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Global oscillation regime change by gated inhibition

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Abstract

The role of sensory inputs in the modelling of synchrony regimes is exhibited by means of networks of spiking cells where the relative strength of the inhibitory interaction is controlled by the activation of a linear unit working as a gating variable. Adaptation to stimulus size is determined by the value of a changing length scale, modelled by the time-varying radius of a circular receptive field. In this set-up, ‘consolidation’ time intervals relevant to attentional effects are shown to depend on the dynamics governing the evolution of the introduced length scale.

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The visual system is constantly inundated with information received by the eyes, only a fraction of which seems to reach visual awareness. This selection process is one of the functions ascribed to visual attention. Although many studies have investigated the role of attention in shaping neuronal representations in the visual cortex, few have focused on attentional modulation of neuronal signals related to visual motion. Here we report that the responses of direction-selective neurons in monkey visual cortex are greatly influenced by attention, and that this modulation occurs as early in the cortical hierarchy as the level of the middle temporal visual area (MT). Our finding demonstrates a stronger and earlier influence of attention on motion processing along the dorsal visual pathway than previously recognized.
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Five important trends have emerged from recent work on computational models of focal visual attention that emphasize the bottom-up, image-based control of attentional deployment. First, the perceptual saliency of stimuli critically depends on the surrounding context. Second, a unique 'saliency map' that topographically encodes for stimulus conspicuity over the visual scene has proved to be an efficient and plausible bottom-up control strategy. Third, inhibition of return, the process by which the currently attended location is prevented from being attended again, is a crucial element of attentional deployment. Fourth, attention and eye movements tightly interplay, posing computational challenges with respect to the coordinate system used to control attention. And last, scene understanding and object recognition strongly constrain the selection of attended locations. Insights from these five key areas provide a framework for a computational and neurobiological understanding of visual attention.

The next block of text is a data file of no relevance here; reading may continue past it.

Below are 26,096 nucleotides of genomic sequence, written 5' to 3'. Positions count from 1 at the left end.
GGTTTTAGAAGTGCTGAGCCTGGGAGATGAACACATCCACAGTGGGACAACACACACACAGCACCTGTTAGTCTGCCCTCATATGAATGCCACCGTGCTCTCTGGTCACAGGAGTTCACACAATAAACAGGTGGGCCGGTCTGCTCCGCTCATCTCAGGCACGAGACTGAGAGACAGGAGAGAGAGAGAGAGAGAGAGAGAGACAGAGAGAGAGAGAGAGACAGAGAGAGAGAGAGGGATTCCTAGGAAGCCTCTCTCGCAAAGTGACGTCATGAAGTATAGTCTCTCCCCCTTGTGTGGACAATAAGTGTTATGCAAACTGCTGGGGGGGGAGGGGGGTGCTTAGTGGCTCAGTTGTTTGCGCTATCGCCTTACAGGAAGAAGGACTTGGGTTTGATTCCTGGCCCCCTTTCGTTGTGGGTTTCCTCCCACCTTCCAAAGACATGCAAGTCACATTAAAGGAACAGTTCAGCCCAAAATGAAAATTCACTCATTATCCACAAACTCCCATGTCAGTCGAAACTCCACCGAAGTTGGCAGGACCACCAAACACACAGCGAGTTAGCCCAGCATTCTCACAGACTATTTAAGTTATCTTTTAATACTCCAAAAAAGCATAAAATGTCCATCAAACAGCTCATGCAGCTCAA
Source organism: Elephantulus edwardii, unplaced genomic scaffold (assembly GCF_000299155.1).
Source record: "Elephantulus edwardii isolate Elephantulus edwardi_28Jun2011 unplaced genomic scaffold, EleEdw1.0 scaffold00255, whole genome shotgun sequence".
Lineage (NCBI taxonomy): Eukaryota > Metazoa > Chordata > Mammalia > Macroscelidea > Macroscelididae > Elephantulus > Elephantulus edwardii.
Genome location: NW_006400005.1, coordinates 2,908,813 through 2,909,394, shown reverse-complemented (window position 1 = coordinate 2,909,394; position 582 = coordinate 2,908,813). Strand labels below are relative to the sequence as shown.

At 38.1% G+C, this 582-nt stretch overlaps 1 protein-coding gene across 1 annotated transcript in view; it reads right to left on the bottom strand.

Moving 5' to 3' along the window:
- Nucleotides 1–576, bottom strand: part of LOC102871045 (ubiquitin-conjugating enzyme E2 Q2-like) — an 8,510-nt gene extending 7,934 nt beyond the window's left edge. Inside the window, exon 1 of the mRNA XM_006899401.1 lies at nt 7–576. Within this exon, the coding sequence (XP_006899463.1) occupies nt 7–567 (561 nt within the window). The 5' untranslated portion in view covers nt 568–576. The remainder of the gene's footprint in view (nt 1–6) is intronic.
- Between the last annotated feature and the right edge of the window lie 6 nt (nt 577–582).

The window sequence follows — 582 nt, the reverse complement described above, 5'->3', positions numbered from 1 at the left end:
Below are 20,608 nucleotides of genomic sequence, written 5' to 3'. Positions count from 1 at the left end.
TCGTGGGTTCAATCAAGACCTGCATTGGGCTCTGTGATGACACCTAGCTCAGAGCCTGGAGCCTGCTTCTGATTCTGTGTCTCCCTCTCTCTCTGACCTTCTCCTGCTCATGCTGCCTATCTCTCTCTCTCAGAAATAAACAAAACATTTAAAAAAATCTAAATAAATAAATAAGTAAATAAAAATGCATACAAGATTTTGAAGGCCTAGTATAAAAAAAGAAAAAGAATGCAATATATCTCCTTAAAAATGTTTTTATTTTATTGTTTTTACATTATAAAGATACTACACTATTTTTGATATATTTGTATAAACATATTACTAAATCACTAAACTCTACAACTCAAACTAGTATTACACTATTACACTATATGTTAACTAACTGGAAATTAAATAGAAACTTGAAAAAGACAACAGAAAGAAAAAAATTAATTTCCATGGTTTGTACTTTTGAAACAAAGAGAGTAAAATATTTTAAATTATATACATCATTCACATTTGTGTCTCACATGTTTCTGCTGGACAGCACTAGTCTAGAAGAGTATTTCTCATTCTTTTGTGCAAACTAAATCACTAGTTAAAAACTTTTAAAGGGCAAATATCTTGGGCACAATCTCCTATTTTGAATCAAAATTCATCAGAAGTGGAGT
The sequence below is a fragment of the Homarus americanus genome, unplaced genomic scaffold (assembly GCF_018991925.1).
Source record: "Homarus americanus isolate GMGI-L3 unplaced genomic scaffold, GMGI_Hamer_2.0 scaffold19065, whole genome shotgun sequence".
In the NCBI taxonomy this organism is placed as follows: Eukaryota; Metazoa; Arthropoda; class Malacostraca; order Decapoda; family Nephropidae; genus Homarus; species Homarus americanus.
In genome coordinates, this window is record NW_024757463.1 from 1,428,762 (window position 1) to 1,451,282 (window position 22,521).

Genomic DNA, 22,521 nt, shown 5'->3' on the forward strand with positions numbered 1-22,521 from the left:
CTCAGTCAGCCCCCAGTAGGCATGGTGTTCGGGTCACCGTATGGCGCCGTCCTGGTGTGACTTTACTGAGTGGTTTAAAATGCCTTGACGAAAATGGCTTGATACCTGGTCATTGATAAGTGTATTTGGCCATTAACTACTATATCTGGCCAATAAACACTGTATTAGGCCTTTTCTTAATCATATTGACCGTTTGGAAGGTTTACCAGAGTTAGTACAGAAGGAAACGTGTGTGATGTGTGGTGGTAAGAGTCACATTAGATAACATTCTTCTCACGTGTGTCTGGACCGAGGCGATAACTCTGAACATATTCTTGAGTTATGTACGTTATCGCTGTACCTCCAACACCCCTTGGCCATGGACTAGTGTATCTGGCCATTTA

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The ability of oscillating networks to synchronize despite significant separation in space, and thus time, is of biological significance, given that human gamma activity can synchronize over distances of several millimeters to centimeters during perceptual and learning tasks. We use computer simulations of networks consisting of excitatory pyramidal cells (e-cells) and inhibitory interneurons (i-cells), modeling two tonically driven assemblies separated by large (>or=8 ms) conduction delays. The results are as follows. 1) Two assemblies separated by large conduction delays can fire synchronously at beta frequency (with i-cells firing at gamma frequency) under two timing conditions: e-cells of (say) assembly 2 are still inhibited "delay + spike generation milliseconds" after the e-cell beat of assembly 1; this means that the e-cell inhibitory postsynaptic potential (IPSP) cannot be significantly shorter than the delay (2-site effect). This implies for a given decay time constant that the interneuron --> pyramidal cell conductances must be large enough. The e-cell IPSP must last longer than the i-cell IPSP, i.e., the interneuron --> pyramidal cell conductance must be sufficiently large and the interneuron --> interneuron conductance sufficiently small (local effect). 2) We define a "long-interval doublet" as a pair of interneuron action potentials-separated by approximately "delay milliseconds"-in which a) the first spike is induced by tonic inputs and/or excitation from nearby e-cells, while b) the second spike is induced by (delayed) excitation from distant e-cells. "Long-interval population doublets" (long-interval doublets of the i-cell population) are necessary for synchronized firing in our networks. Failure to produce them leads to almost anti-phase activity at gamma frequency. 3) An (almost) anti-phase oscillation is the most stable oscillation pattern of two assemblies that are separated by axonal conduction delays of approximately one-half a gamma period (delays from 8 to 17 ms in our simulations) and that are firing at gamma frequency. 4) Two assemblies separated by large conduction delays can synchronize their activity with the help of interneuron plasticity. They can also synchronize without pyramidal cell --> pyramidal cell connections being present. The presence of pyramidal cell --> pyramidal cell connections allows, however, for synchronization if other parameters are at inappropriate values for synchronization to occur. 5) Synchronization of two assemblies separated by large conduction delays with the help of interneuron plasticity is not simply due to slowing down of the oscillation frequency. It is reached with the help of a "synchronizing-weak-beat," which induces sudden changes in the oscillation period length of the two assemblies.